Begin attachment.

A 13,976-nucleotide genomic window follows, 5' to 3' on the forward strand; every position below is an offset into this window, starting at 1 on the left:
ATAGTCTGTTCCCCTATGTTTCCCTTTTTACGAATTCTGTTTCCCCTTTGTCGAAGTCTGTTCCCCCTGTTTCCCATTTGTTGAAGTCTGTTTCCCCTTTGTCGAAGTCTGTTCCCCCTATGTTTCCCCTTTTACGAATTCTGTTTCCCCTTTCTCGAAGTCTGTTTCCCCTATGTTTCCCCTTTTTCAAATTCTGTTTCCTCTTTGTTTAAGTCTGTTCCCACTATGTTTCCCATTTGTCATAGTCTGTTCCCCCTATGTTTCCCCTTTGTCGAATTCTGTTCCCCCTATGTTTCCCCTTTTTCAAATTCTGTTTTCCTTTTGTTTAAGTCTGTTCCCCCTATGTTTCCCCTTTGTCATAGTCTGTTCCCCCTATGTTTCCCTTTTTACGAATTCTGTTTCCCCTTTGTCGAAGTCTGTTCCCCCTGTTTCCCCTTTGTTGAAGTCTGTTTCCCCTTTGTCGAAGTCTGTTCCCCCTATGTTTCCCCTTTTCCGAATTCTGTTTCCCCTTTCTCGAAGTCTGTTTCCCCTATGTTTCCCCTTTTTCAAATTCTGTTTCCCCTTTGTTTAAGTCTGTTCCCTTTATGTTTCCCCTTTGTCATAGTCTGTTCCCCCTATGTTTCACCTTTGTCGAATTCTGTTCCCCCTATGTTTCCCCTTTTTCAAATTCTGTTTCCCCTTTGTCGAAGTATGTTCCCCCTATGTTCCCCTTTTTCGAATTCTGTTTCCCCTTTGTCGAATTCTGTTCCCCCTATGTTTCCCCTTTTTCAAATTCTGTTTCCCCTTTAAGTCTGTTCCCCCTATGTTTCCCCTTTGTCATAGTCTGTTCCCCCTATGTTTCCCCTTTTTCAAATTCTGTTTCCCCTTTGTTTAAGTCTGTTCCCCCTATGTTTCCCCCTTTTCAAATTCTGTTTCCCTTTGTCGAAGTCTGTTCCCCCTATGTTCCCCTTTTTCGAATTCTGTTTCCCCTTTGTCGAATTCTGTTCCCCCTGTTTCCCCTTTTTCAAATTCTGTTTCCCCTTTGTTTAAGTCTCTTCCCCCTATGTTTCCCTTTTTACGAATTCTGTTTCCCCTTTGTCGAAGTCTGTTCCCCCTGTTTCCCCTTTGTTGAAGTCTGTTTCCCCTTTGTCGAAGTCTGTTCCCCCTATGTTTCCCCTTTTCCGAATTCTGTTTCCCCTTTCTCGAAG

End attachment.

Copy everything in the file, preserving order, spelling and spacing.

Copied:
A 13,976-nucleotide genomic window follows, 5' to 3' on the forward strand; every position below is an offset into this window, starting at 1 on the left:
ATAGTCTGTTCCCCTATGTTTCCCTTTTTACGAATTCTGTTTCCCCTTTGTCGAAGTCTGTTCCCCCTGTTTCCCATTTGTTGAAGTCTGTTTCCCCTTTGTCGAAGTCTGTTCCCCCTATGTTTCCCCTTTTACGAATTCTGTTTCCCCTTTCTCGAAGTCTGTTTCCCCTATGTTTCCCCTTTTTCAAATTCTGTTTCCTCTTTGTTTAAGTCTGTTCCCACTATGTTTCCCATTTGTCATAGTCTGTTCCCCCTATGTTTCCCCTTTGTCGAATTCTGTTCCCCCTATGTTTCCCCTTTTTCAAATTCTGTTTTCCTTTTGTTTAAGTCTGTTCCCCCTATGTTTCCCCTTTGTCATAGTCTGTTCCCCCTATGTTTCCCTTTTTACGAATTCTGTTTCCCCTTTGTCGAAGTCTGTTCCCCCTGTTTCCCCTTTGTTGAAGTCTGTTTCCCCTTTGTCGAAGTCTGTTCCCCCTATGTTTCCCCTTTTCCGAATTCTGTTTCCCCTTTCTCGAAGTCTGTTTCCCCTATGTTTCCCCTTTTTCAAATTCTGTTTCCCCTTTGTTTAAGTCTGTTCCCTTTATGTTTCCCCTTTGTCATAGTCTGTTCCCCCTATGTTTCACCTTTGTCGAATTCTGTTCCCCCTATGTTTCCCCTTTTTCAAATTCTGTTTCCCCTTTGTCGAAGTATGTTCCCCCTATGTTCCCCTTTTTCGAATTCTGTTTCCCCTTTGTCGAATTCTGTTCCCCCTATGTTTCCCCTTTTTCAAATTCTGTTTCCCCTTTAAGTCTGTTCCCCCTATGTTTCCCCTTTGTCATAGTCTGTTCCCCCTATGTTTCCCCTTTTTCAAATTCTGTTTCCCCTTTGTTTAAGTCTGTTCCCCCTATGTTTCCCCCTTTTCAAATTCTGTTTCCCTTTGTCGAAGTCTGTTCCCCCTATGTTCCCCTTTTTCGAATTCTGTTTCCCCTTTGTCGAATTCTGTTCCCCCTGTTTCCCCTTTTTCAAATTCTGTTTCCCCTTTGTTTAAGTCTCTTCCCCCTATGTTTCCCTTTTTACGAATTCTGTTTCCCCTTTGTCGAAGTCTGTTCCCCCTGTTTCCCCTTTGTTGAAGTCTGTTTCCCCTTTGTCGAAGTCTGTTCCCCCTATGTTTCCCCTTTTCCGAATTCTGTTTCCCCTTTCTCGAAG